President George W. Bush has said U.S. forces will not pull out of Iraq and Afghanistan until they have found Saddam Hussein and Osama bin Laden. As Mr. Bush prepared for his trip next week to London, where he will be met by tens of thousands of protesters, the U.S. president issued a defiant message on Iraq.
Speaking in an interview with the Financial Times, Mr. Bush said it is “inconceivable” that the U.S. would quit Iraq and Afghanistan. “We are not pulling out until the job is done. Period,” he said.
Asked whether that included finding the former Iraqi leader and the head of the al-Qaeda terrorist organization, Mr. Bush said: “Yes, that’s part of it. But even bigger is a free and democratic society. That is the mission.”
On the eve of war Mr. Bush had said “regime change” was the aim of U.S. policy and went out of his way to avoid making the capture or killing of Saddam Hussein an objective.
But Mr. Bush has been losing domestic support as the death toll has mounted in Iraq. As a result, his advisers have begun to focus on the capture or death of Mr. Hussein as a way of removing the specter of the former dictator’s return to power and secure a visible victory in Iraq.
Mr. Bush’s determination to stay the course comes as the White House seeks to speed up the return to Iraqi self government and reduce U.S. troop levels in Iraq.
The Iraqi people are “plenty capable” of running their own country, Mr. Bush said, adding: “The sooner that sovereignty is handed over in a way commensurate with a stable country, the better off it is.”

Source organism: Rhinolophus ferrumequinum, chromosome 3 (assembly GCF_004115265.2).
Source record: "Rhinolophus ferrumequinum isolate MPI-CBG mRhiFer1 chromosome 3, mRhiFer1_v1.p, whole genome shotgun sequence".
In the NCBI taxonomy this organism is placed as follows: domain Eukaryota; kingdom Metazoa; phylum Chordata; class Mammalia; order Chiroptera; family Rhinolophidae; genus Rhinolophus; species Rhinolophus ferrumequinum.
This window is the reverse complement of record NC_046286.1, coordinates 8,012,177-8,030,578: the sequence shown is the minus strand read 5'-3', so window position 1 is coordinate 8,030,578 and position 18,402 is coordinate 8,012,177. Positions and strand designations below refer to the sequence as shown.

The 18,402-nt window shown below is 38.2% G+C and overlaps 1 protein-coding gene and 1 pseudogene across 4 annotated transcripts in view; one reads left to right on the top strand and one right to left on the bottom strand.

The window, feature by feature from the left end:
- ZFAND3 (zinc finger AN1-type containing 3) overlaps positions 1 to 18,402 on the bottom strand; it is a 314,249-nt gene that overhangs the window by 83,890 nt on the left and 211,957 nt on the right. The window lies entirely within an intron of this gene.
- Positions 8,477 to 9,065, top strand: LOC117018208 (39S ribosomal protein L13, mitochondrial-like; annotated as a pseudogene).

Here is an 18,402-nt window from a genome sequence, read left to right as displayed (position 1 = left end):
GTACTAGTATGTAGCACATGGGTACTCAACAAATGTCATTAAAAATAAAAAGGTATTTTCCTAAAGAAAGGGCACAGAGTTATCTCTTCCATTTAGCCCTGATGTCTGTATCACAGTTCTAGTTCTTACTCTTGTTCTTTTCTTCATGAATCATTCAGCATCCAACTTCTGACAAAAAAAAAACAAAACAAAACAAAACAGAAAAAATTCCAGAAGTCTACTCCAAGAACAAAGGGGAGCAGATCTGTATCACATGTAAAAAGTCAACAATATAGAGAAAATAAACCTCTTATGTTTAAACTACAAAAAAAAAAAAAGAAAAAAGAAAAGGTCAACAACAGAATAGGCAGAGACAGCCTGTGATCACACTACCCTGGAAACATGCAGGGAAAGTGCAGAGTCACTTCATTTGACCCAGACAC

Mr. Bush was speaking in the Oval Office on Wednesday, following a meeting that morning to discuss ways of accelerate the transfer of power to Iraqis.
Paul Bremer, the chief US administrator in Iraq, has since returned to Baghdad to push a proposal through the Iraqi interim governing council to restore sovereignty through a provisional government and hold some form of elections on an accelerated time- table.
The plan is intended to give the U.S. officials in the coalition provisional authority a less conspicuous role in the running of Iraq.
“The enemy is changing tactics and we’ll change with them,” Mr. Bush told the FT and two other news organizations.
Commenting on the mass demonstrations set to greet him in London and his unpopularity in international opinion polls, the president said: “I, frankly, haven’t paid that much attention to what you just described.”
Mr. Bush said he had not yet decided whether to lift the trade tariffs restricting steel imports into the U.S. But he left open the possibility of a change in policy by suggesting that his judgment would be influenced by whether the steel industry had used the “respite” from tariff protection to restructure.
The president played down recent U.S. concerns about the creation of a European security and defense policy, saying that he trusted Tony Blair, the British prime minister, to ensure that France and Germany would not undermine NATO.
“When he says to me that NATO is a vital relationship and the European defense force will not undermine NATO’s capacities and/or ability to move . . . I believe him.”
Even by Mr. Bush’s standards of praise for like-minded leaders, he was gushing about Mr. Blair, who has been his most steadfast supporter in the war in Iraq.
“Peace and freedom” were Mr. Blair’s rewards for his support of the president’s policies, Mr. Bush said.